Drunk Driving Lawyers

Driving Under the Influence, Driving While Intoxicated, and Operating Under the Influence are closely related crimes, but they can all mean the same thing: loss of license, stiff fines, embarrassment, and possible jail time.  Although DUI, DWI, and OUI are relatively common crimes, few people are familiar with their rights and how to protect themselves in such a situation.

What is Considered “Drunk Driving?”

Driving under the influence, referred to as, “drunk driving,” describes operating a motor vehicle while one’s blood alcohol content is above the legal limit set by each States statutes, which supposedly is the level at which a person cannot drive safely. State statutes vary as to what that levelis, but it ranges from .08 to .10 for adults, which means a 8/100ths to one-tenth of one percent by weight of alcohol to the weight of blood. This is translated into grams of alcohol per 100 milliliters of blood in tests of blood or urine sample, or grams of alcohol per 210 liters of air in a “breathalyzer” test. A combination of the use of alcohol and narcotics can also be considered “under the influence” based on erratic driving. Driving on private property such as a parking lot is no drunk driving defense, but sitting in a non-moving vehicle without the ignition on probably is (sometimes resulting in a charge of “drunk in and about a vehicle”). This is a misdemeanor and is variously referred to as DUI, driving while intoxicated (DWI), drunk driving, or a “deuce”.

Blood Alcohol Chart

This chart is based on widely-publicized research data. It is for informational purposes only.

There are many variables to take into consideration, such as an individual’s metabolism, food consumption, and the time period over which alcohol is consumed.

This chart should not be used for determining how much alcohol one can consume before safely engaging in such activities as operating a motor vehicle

Number of Drinks
Body weight 1 2 3 4 5 6 7 8 9 10 11 12
100 lb. .038 .075 .113 .150 .188 .225 .263 .300 .338 .375 .413 .450
110 lb. .034 .066 .103 .137 .172 .207 .241 .275 .309 .344 .379 .412
120 lb. .031 .063 .094 .125 .156 .188 .219 .250 .281 .313 .344 .375
130 lb. .029 .058 .087 .116 .145 .174 .203 .232 .261 .290 .320 .348
140 lb. .027 .054 .080 .107 .134 .161 .188 .214 .241 .268 .295 .321
150 lb. .025 .050 .075 .100 .125 .151 .176 .201 .226 .251 .276 .301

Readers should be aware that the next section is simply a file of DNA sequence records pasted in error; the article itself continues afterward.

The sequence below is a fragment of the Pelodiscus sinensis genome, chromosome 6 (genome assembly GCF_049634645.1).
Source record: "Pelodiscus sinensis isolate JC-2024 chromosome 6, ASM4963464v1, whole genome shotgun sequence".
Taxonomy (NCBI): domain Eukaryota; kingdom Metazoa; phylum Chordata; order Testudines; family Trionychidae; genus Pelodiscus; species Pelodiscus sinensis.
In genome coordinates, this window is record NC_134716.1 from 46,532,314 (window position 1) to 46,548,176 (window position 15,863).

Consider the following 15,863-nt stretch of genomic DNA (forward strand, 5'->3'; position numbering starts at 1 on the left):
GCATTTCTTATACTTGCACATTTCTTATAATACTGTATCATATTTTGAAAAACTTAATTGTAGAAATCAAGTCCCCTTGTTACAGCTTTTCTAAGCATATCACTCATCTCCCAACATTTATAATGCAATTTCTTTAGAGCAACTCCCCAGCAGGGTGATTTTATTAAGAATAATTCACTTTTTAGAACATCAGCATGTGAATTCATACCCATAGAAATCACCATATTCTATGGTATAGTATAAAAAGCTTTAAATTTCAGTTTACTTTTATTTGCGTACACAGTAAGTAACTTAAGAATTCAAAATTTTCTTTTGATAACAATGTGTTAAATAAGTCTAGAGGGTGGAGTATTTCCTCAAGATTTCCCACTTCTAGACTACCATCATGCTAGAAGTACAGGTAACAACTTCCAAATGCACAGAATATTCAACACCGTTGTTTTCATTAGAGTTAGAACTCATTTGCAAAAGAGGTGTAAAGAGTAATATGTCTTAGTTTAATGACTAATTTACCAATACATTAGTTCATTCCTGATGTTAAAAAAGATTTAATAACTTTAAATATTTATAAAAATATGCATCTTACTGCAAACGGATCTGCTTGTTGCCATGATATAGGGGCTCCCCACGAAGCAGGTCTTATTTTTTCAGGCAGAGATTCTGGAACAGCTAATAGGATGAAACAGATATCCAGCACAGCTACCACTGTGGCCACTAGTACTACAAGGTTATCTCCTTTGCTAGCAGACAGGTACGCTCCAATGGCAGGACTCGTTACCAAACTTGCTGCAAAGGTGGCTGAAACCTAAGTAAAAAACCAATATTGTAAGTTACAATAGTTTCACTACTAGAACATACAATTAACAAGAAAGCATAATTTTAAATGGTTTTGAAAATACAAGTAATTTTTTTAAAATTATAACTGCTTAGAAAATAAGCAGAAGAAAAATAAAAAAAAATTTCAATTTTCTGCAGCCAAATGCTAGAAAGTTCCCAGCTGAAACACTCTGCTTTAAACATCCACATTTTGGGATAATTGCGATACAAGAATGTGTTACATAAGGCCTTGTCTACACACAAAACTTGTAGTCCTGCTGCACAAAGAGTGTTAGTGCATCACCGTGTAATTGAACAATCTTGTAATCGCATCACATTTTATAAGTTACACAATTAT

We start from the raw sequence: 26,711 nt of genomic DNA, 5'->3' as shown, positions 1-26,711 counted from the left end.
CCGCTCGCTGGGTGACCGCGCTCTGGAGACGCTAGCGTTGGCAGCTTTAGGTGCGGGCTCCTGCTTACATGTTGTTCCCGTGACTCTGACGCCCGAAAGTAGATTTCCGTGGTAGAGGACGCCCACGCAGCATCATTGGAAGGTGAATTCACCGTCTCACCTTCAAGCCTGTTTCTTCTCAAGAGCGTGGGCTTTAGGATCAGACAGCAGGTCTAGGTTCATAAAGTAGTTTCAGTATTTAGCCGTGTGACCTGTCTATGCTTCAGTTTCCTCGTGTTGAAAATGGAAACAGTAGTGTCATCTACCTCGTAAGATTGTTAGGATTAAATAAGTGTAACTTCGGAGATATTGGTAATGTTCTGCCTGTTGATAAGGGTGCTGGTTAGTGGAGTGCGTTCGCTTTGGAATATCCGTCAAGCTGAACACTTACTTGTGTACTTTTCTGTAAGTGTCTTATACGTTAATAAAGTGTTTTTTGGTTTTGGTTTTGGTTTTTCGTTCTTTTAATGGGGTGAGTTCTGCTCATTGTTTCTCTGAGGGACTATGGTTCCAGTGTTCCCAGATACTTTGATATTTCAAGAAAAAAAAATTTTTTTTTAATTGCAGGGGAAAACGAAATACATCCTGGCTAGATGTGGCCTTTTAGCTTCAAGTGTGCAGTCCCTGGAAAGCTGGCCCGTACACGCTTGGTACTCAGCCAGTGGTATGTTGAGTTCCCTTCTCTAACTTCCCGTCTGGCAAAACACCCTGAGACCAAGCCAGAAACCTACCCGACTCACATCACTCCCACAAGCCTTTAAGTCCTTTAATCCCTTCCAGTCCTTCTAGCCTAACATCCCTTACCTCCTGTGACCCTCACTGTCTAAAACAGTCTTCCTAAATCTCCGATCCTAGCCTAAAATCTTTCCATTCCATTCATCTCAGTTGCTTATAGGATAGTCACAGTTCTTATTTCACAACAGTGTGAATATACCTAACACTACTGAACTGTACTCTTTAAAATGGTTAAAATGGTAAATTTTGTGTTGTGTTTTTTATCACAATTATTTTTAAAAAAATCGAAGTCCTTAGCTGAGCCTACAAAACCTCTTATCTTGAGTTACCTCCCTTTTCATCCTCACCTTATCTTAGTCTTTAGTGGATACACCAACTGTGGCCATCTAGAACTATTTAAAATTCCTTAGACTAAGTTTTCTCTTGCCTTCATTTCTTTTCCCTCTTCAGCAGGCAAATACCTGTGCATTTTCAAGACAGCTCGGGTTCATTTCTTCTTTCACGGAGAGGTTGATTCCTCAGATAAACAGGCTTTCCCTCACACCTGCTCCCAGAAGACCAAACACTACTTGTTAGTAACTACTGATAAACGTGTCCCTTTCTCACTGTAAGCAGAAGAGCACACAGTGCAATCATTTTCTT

160 lb. .023 .047 .070 .094 .117 .141 .164 .188 .211 .234 .258 .281
170 lb. .022 .045 .066 .088 .110 .132 .155 .178 .200 .221 .244 .265
180 lb. .021 .042 .063 .083 .104 .125 .146 .167 .188 .208 .229 .250
190 lb. .020 .040 .059 .079 .099 .119 .138 .158 .179 .198 .217 .237
200 lb. .019 .038 .056 .075 .094 .113 .131 .150 .169 .188 .206 .225
210 lb. .018 .036 .053 .071 .090 .107 .125 .143 .161 .179 .197 .215
220 lb. .017 .034 .051 .068 .085 .102 .119 .136 .153 .170 .188 .205
230 lb. .016 .032 .049 .065 .081 .098 .115 .130 .147 .163 .180 .196
240 lb. .016 .031 .047 .063 .078 .094 .109 .125 .141 .156 .172 .188

The key factor in almost all cases of drunken driving is what a person’s blood-alcohol level was and whether it was over the legal limit. In most states that level has been set at .08 of a percent. The chart above provides a general oversight into how the number of drinks, factoring in a person’s body weight, affects this blood-alcohol level. The formula is more complicated, of course, because an individual’s metabolism and the time-period during which the alcohol is consumer are also major factors but for most people the chart is fairly accurate.

The test is a measurement of the amount of alcohol that is found to be in your blood, but it is a computation made at the time the test is administered. The tests that will be used against you include the field sobriety test and, in most cases, blood or breath tests that are undertaken in a time period after an arrest when the blood-alcohol level may actually be higher than it was at the time of the arrest. It is not uncommon for these tests to be improperly applied or for them to produce findings that are not accurate.

Criminal defense lawyers, investigators and DUI experts will typically review all of these factors and others to ensure that the tests were legally, professionally and accurately administered and analyze whether the results are accurate and substantiate the charges that have been filed against you. In many cases when there have been flaws in how tests were administered and results interpreted we have been able to have charges reduced or dismissed before cases even are taken to trial.

The Importance of Hiring a Lawyer

There are thousands of factors that must be considered if you are charged with a DUI.  The legality of your arrest, field sobriety tests, proper functioning test equipment, correct handling of your evidence, and the conduct of the arresting officers are frequently contentious issues during legal proceedings.  Many people who believed themselves guilty discovered they could avoid serious penalties when any number of these variables failed to withstand legal scrutiny. If you were charged with drunk driving, contact an experienced criminal defense attorney to help you through the legal process.

Things Your Attorney Will Investigate

  • Was there probable cause? There must be evidence provided that the officer had probable or a reasonable suspicion to stop, detain and arrest.
  • Were you read your Miranda Rights? If the arresting office did not timely give a Miranda rights warning to the defendant, the defendant’s incriminating statements may be excluded from the evidence in court.